By Lem Satterfield
Poland’s Krzysztof Glowacki is 2-0 on U.S. soil, winning the WBO’s cruiserweight world championship in New Jersey by sensational 11th-round stoppage over Marco Huck in August 2015, and defending it eight months later by four-knockdown unanimous decision against former champion Steve Cunningham at Barclays Center in Brooklyn, New York.
But Glowacki lost his second defense in in Gdansk, Poland, in September 2016, falling by unanimous decision to 2012 Ukrainian gold medalist Oleksander Usyk, the undisputed IBF/WBA/WBC/WBO champion.
Glowacki (30-1, 19 KOs) returns to America against Russia’s Maksim Vlasov (42-2, 25 KOs) in Saturday’s Ali Trophy cruiserweight (World Boxing Super Series) quarterfinal in pursuit of the WBO’s interim title, his fourth straight victory and fourth stoppage during the run at UIC Pavillion in Chicago.
“It's very important for me to become champion once more in this tournament in America. I want the Polish Americans to come and support me," said Glowacki, 32.
“Their cheering helps me gather strength, so I’m hoping that there will be another large Polish crowd for this fight. I’m going to be a much better Glowacki than the one who beat Marco Huck. The best is yet to come.”
Ranked No. 5, pound-for-pound, by Ring Magazine, Usyk’s made five defenses from December 2016 through July and could rise into the heavyweight division if victorious on Saturday in Manchester, England, against former titleholder Tony Bellew, who is coming off back-to-back 11th- and fifth-round stoppages of former heavyweight titleholder David Haye in March and May.
On the way to winning last year’s WBSS tournament, Usyk stopped Huck in the 10th-round and won decisions over Mairis Breidis (24-1, 18 KOs) of Latvia, and Murat Gassiev (26-1, 19 KOS) of Russia, the latter, in the championship fight. Breidis lost his WBC crown by majority decision in January, and Gassiev, his IBF/WBA crowns in July.
Usyk also decisioned previously unbeaten Michael Hunter (15-1, 10 KOs) of Las Vegas in April 2017. Hunter's since won three straight heavyweight bouts, culminating with last month's 10th-round TKO of 6-foot-6, 256-pound Martin Bakole (11-1, 8 KOs).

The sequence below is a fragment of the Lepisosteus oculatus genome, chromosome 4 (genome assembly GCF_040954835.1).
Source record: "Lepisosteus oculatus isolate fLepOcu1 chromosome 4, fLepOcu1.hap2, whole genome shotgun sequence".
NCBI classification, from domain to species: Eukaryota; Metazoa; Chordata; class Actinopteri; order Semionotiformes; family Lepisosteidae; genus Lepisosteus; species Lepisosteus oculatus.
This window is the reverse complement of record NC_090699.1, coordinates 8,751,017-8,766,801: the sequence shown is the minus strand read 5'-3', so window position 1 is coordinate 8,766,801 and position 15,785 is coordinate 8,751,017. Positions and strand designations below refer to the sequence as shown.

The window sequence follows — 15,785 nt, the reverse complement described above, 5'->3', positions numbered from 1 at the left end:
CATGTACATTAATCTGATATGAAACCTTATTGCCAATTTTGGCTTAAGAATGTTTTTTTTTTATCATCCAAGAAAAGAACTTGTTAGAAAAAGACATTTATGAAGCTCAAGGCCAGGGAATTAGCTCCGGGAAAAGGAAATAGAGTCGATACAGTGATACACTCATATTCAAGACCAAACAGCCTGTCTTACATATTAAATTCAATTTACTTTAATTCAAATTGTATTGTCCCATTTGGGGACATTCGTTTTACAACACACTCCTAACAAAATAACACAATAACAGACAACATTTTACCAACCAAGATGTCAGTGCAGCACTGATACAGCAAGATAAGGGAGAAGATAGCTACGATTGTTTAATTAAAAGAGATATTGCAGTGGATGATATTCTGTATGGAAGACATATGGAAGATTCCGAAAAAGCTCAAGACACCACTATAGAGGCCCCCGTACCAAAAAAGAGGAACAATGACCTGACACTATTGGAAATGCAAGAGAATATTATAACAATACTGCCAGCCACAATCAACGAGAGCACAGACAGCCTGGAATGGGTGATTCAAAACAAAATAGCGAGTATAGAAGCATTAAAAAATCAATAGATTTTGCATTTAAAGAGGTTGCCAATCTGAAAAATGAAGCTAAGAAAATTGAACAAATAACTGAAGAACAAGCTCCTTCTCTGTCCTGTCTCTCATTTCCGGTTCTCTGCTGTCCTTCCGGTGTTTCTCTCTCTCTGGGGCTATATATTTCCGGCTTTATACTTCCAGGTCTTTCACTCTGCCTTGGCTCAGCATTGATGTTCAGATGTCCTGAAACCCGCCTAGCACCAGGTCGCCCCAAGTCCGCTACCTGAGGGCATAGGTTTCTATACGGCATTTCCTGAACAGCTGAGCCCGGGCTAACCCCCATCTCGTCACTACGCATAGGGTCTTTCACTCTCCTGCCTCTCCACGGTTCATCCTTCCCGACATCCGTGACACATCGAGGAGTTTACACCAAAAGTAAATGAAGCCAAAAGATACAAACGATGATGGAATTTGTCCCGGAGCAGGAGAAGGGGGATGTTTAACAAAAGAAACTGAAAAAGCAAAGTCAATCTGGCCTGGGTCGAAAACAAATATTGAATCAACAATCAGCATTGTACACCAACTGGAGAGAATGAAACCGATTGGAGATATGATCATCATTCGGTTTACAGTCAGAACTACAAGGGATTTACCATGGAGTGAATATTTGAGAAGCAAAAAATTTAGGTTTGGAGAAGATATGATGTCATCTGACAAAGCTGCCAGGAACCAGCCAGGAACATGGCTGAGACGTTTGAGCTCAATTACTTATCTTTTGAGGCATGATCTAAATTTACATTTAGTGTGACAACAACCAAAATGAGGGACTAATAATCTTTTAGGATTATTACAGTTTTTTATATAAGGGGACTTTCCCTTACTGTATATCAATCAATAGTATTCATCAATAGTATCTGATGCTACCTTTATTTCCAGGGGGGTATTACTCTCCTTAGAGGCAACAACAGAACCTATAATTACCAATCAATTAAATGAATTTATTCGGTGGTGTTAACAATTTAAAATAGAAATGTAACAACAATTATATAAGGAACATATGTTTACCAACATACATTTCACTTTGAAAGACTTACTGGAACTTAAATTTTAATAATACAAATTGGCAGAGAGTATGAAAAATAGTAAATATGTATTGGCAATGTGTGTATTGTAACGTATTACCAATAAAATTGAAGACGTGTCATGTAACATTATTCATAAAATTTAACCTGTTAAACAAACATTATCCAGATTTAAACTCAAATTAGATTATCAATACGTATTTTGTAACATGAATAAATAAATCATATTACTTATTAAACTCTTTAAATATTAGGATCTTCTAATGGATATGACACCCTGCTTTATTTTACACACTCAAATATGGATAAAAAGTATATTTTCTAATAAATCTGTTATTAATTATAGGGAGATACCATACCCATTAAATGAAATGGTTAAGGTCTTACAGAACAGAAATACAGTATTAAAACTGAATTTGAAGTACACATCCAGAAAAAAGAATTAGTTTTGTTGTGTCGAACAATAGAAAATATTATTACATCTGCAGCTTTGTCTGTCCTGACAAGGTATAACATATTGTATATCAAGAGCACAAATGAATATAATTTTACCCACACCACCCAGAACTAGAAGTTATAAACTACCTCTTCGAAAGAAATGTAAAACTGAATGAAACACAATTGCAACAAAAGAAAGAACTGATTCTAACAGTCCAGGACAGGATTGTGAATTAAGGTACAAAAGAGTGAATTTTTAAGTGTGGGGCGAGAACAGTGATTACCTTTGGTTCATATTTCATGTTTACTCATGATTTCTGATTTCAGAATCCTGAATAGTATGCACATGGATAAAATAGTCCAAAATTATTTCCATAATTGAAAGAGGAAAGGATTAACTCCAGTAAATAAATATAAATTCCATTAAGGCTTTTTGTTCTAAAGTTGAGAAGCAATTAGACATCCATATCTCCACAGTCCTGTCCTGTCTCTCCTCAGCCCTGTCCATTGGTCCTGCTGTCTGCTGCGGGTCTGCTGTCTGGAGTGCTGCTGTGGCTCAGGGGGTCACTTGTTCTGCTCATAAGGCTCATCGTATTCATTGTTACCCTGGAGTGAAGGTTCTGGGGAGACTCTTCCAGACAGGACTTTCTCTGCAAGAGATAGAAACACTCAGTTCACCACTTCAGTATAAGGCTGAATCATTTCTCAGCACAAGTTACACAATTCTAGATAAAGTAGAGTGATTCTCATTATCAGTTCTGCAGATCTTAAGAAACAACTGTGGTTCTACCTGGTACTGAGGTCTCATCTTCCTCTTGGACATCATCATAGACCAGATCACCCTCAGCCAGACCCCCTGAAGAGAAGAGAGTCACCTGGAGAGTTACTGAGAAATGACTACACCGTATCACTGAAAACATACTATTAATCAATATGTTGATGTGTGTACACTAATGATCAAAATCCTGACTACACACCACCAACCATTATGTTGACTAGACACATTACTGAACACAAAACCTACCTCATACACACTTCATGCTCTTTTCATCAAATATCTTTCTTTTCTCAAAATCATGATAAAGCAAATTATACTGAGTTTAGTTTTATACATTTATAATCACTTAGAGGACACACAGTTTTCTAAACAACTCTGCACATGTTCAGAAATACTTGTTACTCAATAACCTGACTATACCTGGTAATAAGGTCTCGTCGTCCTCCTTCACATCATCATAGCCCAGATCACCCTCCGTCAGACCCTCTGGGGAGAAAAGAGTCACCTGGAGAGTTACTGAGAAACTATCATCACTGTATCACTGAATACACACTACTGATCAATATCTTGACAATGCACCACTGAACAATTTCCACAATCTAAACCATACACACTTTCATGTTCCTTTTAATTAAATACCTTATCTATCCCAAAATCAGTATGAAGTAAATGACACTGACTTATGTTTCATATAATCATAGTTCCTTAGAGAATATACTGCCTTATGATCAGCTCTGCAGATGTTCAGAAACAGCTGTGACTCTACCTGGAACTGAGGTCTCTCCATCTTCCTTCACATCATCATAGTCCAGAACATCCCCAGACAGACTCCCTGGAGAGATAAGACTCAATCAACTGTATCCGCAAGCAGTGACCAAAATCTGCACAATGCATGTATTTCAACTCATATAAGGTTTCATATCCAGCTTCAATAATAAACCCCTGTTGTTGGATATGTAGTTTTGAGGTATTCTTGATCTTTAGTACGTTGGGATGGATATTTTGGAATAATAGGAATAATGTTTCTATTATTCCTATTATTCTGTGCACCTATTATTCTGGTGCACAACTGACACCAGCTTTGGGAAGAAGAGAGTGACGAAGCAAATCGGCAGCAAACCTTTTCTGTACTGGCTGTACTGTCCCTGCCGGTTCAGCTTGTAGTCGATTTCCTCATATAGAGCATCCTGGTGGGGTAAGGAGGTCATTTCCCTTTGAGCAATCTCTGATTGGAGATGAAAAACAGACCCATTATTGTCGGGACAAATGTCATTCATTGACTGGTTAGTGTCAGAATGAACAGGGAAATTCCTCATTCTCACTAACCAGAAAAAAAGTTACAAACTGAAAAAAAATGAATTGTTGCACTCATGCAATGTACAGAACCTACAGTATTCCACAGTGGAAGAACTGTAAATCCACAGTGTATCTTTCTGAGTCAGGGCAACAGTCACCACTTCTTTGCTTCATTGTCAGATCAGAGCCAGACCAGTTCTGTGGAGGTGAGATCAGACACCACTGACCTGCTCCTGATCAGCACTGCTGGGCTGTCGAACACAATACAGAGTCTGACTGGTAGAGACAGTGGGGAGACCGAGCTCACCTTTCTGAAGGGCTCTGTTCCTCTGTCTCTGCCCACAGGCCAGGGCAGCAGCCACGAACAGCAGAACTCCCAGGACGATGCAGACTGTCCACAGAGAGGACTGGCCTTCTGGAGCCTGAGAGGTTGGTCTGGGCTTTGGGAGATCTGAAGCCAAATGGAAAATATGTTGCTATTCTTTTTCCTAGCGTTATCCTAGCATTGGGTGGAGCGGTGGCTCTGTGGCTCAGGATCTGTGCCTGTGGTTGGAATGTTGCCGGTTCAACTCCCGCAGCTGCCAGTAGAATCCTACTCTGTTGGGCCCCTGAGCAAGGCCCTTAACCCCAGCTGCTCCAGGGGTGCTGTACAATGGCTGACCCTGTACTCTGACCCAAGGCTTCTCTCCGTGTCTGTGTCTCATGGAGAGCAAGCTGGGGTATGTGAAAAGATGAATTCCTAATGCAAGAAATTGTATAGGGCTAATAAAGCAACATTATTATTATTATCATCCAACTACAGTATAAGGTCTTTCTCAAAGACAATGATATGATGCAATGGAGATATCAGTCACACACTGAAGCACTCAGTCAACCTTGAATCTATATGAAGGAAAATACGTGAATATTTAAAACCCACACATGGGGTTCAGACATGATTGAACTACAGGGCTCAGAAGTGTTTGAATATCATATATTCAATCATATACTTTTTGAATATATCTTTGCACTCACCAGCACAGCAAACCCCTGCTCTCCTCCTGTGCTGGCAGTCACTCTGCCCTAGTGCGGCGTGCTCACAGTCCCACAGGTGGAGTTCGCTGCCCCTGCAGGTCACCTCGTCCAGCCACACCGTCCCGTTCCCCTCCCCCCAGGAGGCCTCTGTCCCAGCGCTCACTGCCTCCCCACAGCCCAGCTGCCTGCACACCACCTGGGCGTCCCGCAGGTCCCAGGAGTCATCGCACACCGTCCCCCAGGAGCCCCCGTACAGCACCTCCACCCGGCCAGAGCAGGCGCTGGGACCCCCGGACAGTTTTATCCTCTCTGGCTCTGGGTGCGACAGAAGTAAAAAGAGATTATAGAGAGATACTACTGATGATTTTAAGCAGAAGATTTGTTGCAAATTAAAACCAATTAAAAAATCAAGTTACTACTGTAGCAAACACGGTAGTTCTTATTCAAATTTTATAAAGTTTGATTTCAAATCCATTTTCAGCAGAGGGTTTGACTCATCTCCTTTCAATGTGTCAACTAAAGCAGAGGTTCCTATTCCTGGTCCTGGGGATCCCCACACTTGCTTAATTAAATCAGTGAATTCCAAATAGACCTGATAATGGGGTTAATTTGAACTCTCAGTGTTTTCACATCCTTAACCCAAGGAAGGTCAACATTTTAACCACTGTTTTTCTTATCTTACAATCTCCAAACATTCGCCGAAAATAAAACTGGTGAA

“If Krzysztof and Usyk win, and Usyk moves up, [Glowacki] becomes the full WBO champion,” said Leon Margules, Glowacki’s promoter. “He has a tough challenge in Vlasov, who is on at the top of his game, on a hot winning streak and hasn’t lost in a while.”
Vlasov’s won 12 straight (10 KOs), with February’s 10th-round knockout of Olanrewaju Durodola being his eighth consecutive stoppage. In he beats Vlasov, Glowacki’s semifinal features Saturday’s winner of a clash between Breidis (24-1, 18 KOs) and Germany’s Noel Gevor (23-1, 10 KOs).
Cuban former champion Yuniel Dorticos (23-1, 21 KOs) reached the semifinals with last month’s unanimous decision over Poland’s Mateusz Masternak (41-5, 28 KOs), and will meet American Andrew Tabiti (17-0,13 KOs), last month’s unanimous decision winner against Russia’s previously unbeaten Ruslan Fayfer (23-1, 16 KOs).
Glowacki’s crowning achievement was at Newark’s Prudential Center, where he rose from a sixth-round knockdown to deny Huck of a record 14th defense before a packed house of Polish fans. Huck’s equilibrium-stealing left hook temple shot smashed Glowacki to his back, gloves briefly squeezing both sides of his head before stumbling to his feet, into the ropes and managing to survive.
"Marco Huck was a champion with a lot of steam behind him who was working on breaking a record,” said Cunningham, the last man to beat Huck before Glowacki, doing so by 12th-round knockout in December 2007. “But Glowacki was driven. He had that fan base behind him, got up off the canvas, stayed the course and stopped the champion.”
Down on all three judges’ scorecards with 47 seconds left in the 11th, Glowacki clipped Huck’s chin with an overhand left and crumpled him to the canvas with a straight right to his forehead and bridge of the nose. Huck eyes stared at the bottom rope before he staggered to his feet only to be floored for good by Glowacki’s fight-ending, 10-punch assault. Glowacki battled through the pain of pre-fight training damage to his left wrist and shoulder that required surgery in September 2015.
“Power and precision are my trademarks, but fighting through injury was a horrifying experience. It was a left wrist injury, and it happened during the last week of sparring. There was pain and numbness after every punch, but the adrenaline helped,” said Glowacki.
“Doctors said it was a 7-millimeter break on my hand, and there was a part of the bone that was displaced. The plan was to hit him with the left hand, but I couldn’t hit Huck that hard due to my injury. I was a little bit reluctant, but I got more comfortable as the fight went on.”
Glowacki dominated Cunningham by scores of 115-109 twice and 116-108 before facing Usyk, who was 9-0 (all knockouts) and beat a game Glowacki by scores of 117-111 twice, and 119-109 behind a technically superior jab, footwork and clever punch selection.
Glowacki rebounded nine months later with a fifth-round stoppage of Hizni Altunkaya, who entered at 29-0 with 16 knockouts. Glowacki’s past two victories were February’s unanimous decision over previously unbeaten Serhiy Radchenko and May’s first-round KO of Santander Silgado.
“Usyk’s the class of the division, and Krzysztof gave him some very close rounds, although the scorecards didn’t reflect that,” said Margules. “But if Krzysztof is the guy who got up off the canvas to beat Huck, and who beat Cunningham, then he has a great chance at winning the title and this whole tournament.”